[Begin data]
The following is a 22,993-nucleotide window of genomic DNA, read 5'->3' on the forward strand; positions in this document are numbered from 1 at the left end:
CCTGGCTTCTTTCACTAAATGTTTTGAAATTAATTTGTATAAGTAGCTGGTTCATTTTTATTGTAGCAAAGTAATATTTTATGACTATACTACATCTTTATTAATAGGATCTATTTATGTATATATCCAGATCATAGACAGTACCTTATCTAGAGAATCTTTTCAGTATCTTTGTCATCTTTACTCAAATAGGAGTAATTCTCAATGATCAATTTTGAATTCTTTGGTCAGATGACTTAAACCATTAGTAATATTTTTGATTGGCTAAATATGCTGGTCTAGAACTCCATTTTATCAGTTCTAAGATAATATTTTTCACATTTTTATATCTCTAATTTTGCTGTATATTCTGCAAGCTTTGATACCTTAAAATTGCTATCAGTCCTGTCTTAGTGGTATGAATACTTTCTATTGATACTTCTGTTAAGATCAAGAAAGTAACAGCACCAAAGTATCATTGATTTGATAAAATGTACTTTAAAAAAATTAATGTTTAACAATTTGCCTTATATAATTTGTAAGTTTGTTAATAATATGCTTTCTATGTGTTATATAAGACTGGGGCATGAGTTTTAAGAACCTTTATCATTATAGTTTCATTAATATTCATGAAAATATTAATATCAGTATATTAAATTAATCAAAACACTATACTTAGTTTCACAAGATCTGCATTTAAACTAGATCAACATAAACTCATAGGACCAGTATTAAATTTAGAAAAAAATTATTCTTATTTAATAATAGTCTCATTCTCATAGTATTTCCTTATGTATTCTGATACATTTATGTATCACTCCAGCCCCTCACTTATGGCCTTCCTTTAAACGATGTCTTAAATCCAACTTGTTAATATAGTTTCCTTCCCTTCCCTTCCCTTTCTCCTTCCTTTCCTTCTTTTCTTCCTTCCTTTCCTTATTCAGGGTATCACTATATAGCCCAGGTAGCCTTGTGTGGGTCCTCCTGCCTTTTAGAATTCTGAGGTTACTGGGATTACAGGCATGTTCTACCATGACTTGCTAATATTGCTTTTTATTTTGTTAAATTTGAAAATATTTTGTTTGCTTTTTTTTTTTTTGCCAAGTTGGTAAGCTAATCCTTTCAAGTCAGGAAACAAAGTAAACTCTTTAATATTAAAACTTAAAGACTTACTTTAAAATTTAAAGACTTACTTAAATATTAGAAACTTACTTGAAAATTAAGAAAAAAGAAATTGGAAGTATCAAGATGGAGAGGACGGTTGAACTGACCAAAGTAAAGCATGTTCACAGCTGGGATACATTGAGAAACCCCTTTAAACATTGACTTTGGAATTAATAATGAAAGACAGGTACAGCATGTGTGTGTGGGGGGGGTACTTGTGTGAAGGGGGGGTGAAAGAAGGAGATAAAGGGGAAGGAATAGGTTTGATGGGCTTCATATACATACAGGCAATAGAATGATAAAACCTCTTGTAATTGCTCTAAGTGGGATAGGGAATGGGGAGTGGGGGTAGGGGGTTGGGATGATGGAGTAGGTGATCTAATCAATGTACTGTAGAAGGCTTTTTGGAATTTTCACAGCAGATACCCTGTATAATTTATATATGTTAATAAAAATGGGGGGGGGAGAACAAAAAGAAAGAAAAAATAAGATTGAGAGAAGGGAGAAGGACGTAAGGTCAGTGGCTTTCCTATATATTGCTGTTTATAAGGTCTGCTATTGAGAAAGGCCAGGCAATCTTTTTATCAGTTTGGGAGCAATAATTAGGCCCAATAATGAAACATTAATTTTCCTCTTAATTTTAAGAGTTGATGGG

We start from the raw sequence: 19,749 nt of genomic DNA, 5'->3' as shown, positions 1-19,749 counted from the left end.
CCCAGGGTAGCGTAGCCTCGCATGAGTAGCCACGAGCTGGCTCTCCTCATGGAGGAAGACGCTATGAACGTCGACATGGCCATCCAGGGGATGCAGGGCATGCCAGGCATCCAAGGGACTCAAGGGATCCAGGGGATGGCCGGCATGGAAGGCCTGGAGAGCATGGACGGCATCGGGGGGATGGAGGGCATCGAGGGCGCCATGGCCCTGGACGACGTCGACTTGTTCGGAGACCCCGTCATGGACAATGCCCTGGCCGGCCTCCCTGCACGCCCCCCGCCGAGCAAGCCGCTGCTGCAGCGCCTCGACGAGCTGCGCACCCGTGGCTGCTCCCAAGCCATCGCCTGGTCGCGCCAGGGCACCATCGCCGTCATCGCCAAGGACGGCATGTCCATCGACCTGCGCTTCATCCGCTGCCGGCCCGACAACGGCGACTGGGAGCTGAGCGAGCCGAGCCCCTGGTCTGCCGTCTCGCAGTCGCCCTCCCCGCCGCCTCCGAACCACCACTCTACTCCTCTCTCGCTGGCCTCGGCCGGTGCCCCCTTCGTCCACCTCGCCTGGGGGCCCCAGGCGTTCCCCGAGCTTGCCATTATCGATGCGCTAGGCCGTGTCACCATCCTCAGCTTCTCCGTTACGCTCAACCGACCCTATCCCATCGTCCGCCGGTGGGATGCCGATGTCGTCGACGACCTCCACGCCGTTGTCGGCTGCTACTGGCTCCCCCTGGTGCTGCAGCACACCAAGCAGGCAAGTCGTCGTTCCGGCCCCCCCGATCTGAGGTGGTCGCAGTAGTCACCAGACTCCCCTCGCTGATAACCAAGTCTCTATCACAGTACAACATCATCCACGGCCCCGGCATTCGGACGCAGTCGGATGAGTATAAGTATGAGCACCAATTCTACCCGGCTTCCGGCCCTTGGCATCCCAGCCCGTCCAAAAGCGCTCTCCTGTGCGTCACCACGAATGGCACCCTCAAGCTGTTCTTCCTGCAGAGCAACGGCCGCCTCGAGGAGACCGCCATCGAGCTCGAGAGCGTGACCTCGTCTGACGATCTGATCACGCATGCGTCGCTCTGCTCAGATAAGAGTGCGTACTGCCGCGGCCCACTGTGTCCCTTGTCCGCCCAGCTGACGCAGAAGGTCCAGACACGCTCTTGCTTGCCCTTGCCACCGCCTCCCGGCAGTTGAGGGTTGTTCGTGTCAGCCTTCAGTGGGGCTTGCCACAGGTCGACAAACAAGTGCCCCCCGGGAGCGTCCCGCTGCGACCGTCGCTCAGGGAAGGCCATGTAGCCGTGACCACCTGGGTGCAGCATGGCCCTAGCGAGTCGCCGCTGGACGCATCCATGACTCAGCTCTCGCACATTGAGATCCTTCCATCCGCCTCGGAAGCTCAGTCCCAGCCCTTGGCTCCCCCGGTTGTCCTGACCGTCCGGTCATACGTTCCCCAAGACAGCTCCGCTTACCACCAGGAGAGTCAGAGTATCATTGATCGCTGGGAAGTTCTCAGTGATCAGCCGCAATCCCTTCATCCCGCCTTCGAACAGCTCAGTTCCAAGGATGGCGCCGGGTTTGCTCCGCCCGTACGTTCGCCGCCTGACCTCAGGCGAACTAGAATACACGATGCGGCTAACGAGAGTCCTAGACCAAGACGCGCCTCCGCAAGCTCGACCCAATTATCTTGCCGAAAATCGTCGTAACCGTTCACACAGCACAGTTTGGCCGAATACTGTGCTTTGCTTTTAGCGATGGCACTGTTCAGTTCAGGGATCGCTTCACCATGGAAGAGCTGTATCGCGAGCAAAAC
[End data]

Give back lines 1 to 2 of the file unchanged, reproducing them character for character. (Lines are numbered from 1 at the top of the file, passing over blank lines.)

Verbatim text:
The following is a 22,993-nucleotide window of genomic DNA, read 5'->3' on the forward strand; positions in this document are numbered from 1 at the left end:
CCTGGCTTCTTTCACTAAATGTTTTGAAATTAATTTGTATAAGTAGCTGGTTCATTTTTATTGTAGCAAAGTAATATTTTATGACTATACTACATCTTTATTAATAGGATCTATTTATGTATATATCCAGATCATAGACAGTACCTTATCTAGAGAATCTTTTCAGTATCTTTGTCATCTTTACTCAAATAGGAGTAATTCTCAATGATCAATTTTGAATTCTTTGGTCAGATGACTTAAACCATTAGTAATATTTTTGATTGGCTAAATATGCTGGTCTAGAACTCCATTTTATCAGTTCTAAGATAATATTTTTCACATTTTTATATCTCTAATTTTGCTGTATATTCTGCAAGCTTTGATACCTTAAAATTGCTATCAGTCCTGTCTTAGTGGTATGAATACTTTCTATTGATACTTCTGTTAAGATCAAGAAAGTAACAGCACCAAAGTATCATTGATTTGATAAAATGTACTTTAAAAAAATTAATGTTTAACAATTTGCCTTATATAATTTGTAAGTTTGTTAATAATATGCTTTCTATGTGTTATATAAGACTGGGGCATGAGTTTTAAGAACCTTTATCATTATAGTTTCATTAATATTCATGAAAATATTAATATCAGTATATTAAATTAATCAAAACACTATACTTAGTTTCACAAGATCTGCATTTAAACTAGATCAACATAAACTCATAGGACCAGTATTAAATTTAGAAAAAAATTATTCTTATTTAATAATAGTCTCATTCTCATAGTATTTCCTTATGTATTCTGATACATTTATGTATCACTCCAGCCCCTCACTTATGGCCTTCCTTTAAACGATGTCTTAAATCCAACTTGTTAATATAGTTTCCTTCCCTTCCCTTCCCTTTCTCCTTCCTTTCCTTCTTTTCTTCCTTCCTTTCCTTATTCAGGGTATCACTATATAGCCCAGGTAGCCTTGTGTGGGTCCTCCTGCCTTTTAGAATTCTGAGGTTACTGGGATTACAGGCATGTTCTACCATGACTTGCTAATATTGCTTTTTATTTTGTTAAATTTGAAAATATTTTGTTTGCTTTTTTTTTTTTTGCCAAGTTGGTAAGCTAATCCTTTCAAGTCAGGAAACAAAGTAAACTCTTTAATATTAAAACTTAAAGACTTACTTTAAAATTTAAAGACTTACTTAAATATTAGAAACTTACTTGAAAATTAAGAAAAAAGAAATTGGAAGTATCAAGATGGAGAGGACGGTTGAACTGACCAAAGTAAAGCATGTTCACAGCTGGGATACATTGAGAAACCCCTTTAAACATTGACTTTGGAATTAATAATGAAAGACAGGTACAGCATGTGTGTGTGGGGGGGGTACTTGTGTGAAGGGGGGGTGAAAGAAGGAGATAAAGGGGAAGGAATAGGTTTGATGGGCTTCATATACATACAGGCAATAGAATGATAAAACCTCTTGTAATTGCTCTAAGTGGGATAGGGAATGGGGAGTGGGGGTAGGGGGTTGGGATGATGGAGTAGGTGATCTAATCAATGTACTGTAGAAGGCTTTTTGGAATTTTCACAGCAGATACCCTGTATAATTTATATATGTTAATAAAAATGGGGGGGGGAGAACAAAAAGAAAGAAAAAATAAGATTGAGAGAAGGGAGAAGGACGTAAGGTCAGTGGCTTTCCTATATATTGCTGTTTATAAGGTCTGCTATTGAGAAAGGCCAGGCAATCTTTTTATCAGTTTGGGAGCAATAATTAGGCCCAATAATGAAACATTAATTTTCCTCTTAATTTTAAGAGTTGATGGG